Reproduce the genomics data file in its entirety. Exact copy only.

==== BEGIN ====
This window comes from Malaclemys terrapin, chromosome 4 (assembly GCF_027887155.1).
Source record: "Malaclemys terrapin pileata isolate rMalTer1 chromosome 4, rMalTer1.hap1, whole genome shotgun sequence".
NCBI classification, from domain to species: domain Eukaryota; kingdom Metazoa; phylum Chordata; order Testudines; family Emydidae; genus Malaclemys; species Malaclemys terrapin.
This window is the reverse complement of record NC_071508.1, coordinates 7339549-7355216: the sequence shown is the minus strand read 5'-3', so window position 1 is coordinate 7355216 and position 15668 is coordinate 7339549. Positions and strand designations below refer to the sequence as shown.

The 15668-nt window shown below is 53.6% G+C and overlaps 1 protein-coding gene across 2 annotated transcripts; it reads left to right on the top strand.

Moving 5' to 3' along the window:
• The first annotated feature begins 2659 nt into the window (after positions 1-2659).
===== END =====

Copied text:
This window comes from Malaclemys terrapin, chromosome 4 (assembly GCF_027887155.1).
Source record: "Malaclemys terrapin pileata isolate rMalTer1 chromosome 4, rMalTer1.hap1, whole genome shotgun sequence".
NCBI classification, from domain to species: domain Eukaryota; kingdom Metazoa; phylum Chordata; order Testudines; family Emydidae; genus Malaclemys; species Malaclemys terrapin.
This window is the reverse complement of record NC_071508.1, coordinates 7339549-7355216: the sequence shown is the minus strand read 5'-3', so window position 1 is coordinate 7355216 and position 15668 is coordinate 7339549. Positions and strand designations below refer to the sequence as shown.

The 15668-nt window shown below is 53.6% G+C and overlaps 1 protein-coding gene across 2 annotated transcripts; it reads left to right on the top strand.

Moving 5' to 3' along the window:
• The first annotated feature begins 2659 nt into the window (after positions 1-2659).